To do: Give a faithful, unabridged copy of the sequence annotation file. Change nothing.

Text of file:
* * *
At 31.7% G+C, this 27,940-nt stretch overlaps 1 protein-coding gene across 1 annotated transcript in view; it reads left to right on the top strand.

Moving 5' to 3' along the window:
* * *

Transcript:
At 31.7% G+C, this 27,940-nt stretch overlaps 1 protein-coding gene across 1 annotated transcript in view; it reads left to right on the top strand.

Moving 5' to 3' along the window: